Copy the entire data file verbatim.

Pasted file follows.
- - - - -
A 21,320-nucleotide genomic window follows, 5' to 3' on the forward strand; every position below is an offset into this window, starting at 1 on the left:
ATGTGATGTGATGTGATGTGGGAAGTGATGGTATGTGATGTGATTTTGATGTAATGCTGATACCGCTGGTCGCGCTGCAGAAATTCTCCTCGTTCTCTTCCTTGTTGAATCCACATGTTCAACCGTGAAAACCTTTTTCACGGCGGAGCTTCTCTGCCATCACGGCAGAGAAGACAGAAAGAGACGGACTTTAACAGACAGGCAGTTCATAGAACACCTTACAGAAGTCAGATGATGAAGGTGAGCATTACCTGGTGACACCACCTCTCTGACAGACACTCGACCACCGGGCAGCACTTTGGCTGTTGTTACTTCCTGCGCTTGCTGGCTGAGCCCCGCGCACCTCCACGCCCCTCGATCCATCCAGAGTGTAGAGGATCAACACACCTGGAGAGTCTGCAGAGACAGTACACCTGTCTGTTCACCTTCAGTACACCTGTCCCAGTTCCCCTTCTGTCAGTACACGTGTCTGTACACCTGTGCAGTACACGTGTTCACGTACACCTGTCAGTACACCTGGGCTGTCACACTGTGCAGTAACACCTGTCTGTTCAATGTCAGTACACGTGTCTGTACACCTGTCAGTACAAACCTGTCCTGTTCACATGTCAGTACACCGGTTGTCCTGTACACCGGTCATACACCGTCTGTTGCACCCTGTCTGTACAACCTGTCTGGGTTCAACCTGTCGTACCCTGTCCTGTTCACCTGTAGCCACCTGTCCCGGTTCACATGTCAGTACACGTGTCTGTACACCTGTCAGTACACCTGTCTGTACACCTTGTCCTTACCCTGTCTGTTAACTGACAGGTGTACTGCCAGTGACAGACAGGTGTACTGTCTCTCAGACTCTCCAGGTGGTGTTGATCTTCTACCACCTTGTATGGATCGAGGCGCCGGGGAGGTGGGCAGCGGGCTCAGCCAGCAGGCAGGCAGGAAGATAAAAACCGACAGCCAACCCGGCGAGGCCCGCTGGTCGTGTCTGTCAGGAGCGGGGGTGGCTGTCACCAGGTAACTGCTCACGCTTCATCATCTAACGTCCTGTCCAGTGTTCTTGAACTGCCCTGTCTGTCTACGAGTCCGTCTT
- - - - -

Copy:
A 21,320-nucleotide genomic window follows, 5' to 3' on the forward strand; every position below is an offset into this window, starting at 1 on the left:
ATGTGATGTGATGTGATGTGGGAAGTGATGGTATGTGATGTGATTTTGATGTAATGCTGATACCGCTGGTCGCGCTGCAGAAATTCTCCTCGTTCTCTTCCTTGTTGAATCCACATGTTCAACCGTGAAAACCTTTTTCACGGCGGAGCTTCTCTGCCATCACGGCAGAGAAGACAGAAAGAGACGGACTTTAACAGACAGGCAGTTCATAGAACACCTTACAGAAGTCAGATGATGAAGGTGAGCATTACCTGGTGACACCACCTCTCTGACAGACACTCGACCACCGGGCAGCACTTTGGCTGTTGTTACTTCCTGCGCTTGCTGGCTGAGCCCCGCGCACCTCCACGCCCCTCGATCCATCCAGAGTGTAGAGGATCAACACACCTGGAGAGTCTGCAGAGACAGTACACCTGTCTGTTCACCTTCAGTACACCTGTCCCAGTTCCCCTTCTGTCAGTACACGTGTCTGTACACCTGTGCAGTACACGTGTTCACGTACACCTGTCAGTACACCTGGGCTGTCACACTGTGCAGTAACACCTGTCTGTTCAATGTCAGTACACGTGTCTGTACACCTGTCAGTACAAACCTGTCCTGTTCACATGTCAGTACACCGGTTGTCCTGTACACCGGTCATACACCGTCTGTTGCACCCTGTCTGTACAACCTGTCTGGGTTCAACCTGTCGTACCCTGTCCTGTTCACCTGTAGCCACCTGTCCCGGTTCACATGTCAGTACACGTGTCTGTACACCTGTCAGTACACCTGTCTGTACACCTTGTCCTTACCCTGTCTGTTAACTGACAGGTGTACTGCCAGTGACAGACAGGTGTACTGTCTCTCAGACTCTCCAGGTGGTGTTGATCTTCTACCACCTTGTATGGATCGAGGCGCCGGGGAGGTGGGCAGCGGGCTCAGCCAGCAGGCAGGCAGGAAGATAAAAACCGACAGCCAACCCGGCGAGGCCCGCTGGTCGTGTCTGTCAGGAGCGGGGGTGGCTGTCACCAGGTAACTGCTCACGCTTCATCATCTAACGTCCTGTCCAGTGTTCTTGAACTGCCCTGTCTGTCTACGAGTCCGTCTT